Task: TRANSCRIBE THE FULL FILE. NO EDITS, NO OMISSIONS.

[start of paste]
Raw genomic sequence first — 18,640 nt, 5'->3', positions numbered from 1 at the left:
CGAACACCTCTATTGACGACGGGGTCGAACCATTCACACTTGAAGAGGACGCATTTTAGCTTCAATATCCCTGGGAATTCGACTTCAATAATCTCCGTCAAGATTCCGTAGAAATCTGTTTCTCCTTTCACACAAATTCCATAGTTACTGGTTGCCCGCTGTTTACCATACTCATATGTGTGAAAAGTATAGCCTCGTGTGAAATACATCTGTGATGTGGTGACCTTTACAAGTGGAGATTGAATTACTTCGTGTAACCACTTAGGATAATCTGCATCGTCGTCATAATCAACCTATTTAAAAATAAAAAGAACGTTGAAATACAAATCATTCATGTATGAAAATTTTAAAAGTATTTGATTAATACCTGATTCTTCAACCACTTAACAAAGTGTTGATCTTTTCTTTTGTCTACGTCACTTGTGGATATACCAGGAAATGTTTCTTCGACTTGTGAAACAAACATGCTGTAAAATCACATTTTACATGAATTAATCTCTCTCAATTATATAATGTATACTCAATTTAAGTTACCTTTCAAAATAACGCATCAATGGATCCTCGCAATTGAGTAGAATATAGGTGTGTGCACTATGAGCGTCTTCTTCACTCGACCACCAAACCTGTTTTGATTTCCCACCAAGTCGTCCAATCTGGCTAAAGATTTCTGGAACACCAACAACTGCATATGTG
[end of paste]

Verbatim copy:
Raw genomic sequence first — 18,640 nt, 5'->3', positions numbered from 1 at the left:
CGAACACCTCTATTGACGACGGGGTCGAACCATTCACACTTGAAGAGGACGCATTTTAGCTTCAATATCCCTGGGAATTCGACTTCAATAATCTCCGTCAAGATTCCGTAGAAATCTGTTTCTCCTTTCACACAAATTCCATAGTTACTGGTTGCCCGCTGTTTACCATACTCATATGTGTGAAAAGTATAGCCTCGTGTGAAATACATCTGTGATGTGGTGACCTTTACAAGTGGAGATTGAATTACTTCGTGTAACCACTTAGGATAATCTGCATCGTCGTCATAATCAACCTATTTAAAAATAAAAAGAACGTTGAAATACAAATCATTCATGTATGAAAATTTTAAAAGTATTTGATTAATACCTGATTCTTCAACCACTTAACAAAGTGTTGATCTTTTCTTTTGTCTACGTCACTTGTGGATATACCAGGAAATGTTTCTTCGACTTGTGAAACAAACATGCTGTAAAATCACATTTTACATGAATTAATCTCTCTCAATTATATAATGTATACTCAATTTAAGTTACCTTTCAAAATAACGCATCAATGGATCCTCGCAATTGAGTAGAATATAGGTGTGTGCACTATGAGCGTCTTCTTCACTCGACCACCAAACCTGTTTTGATTTCCCACCAAGTCGTCCAATCTGGCTAAAGATTTCTGGAACACCAACAACTGCATATGTG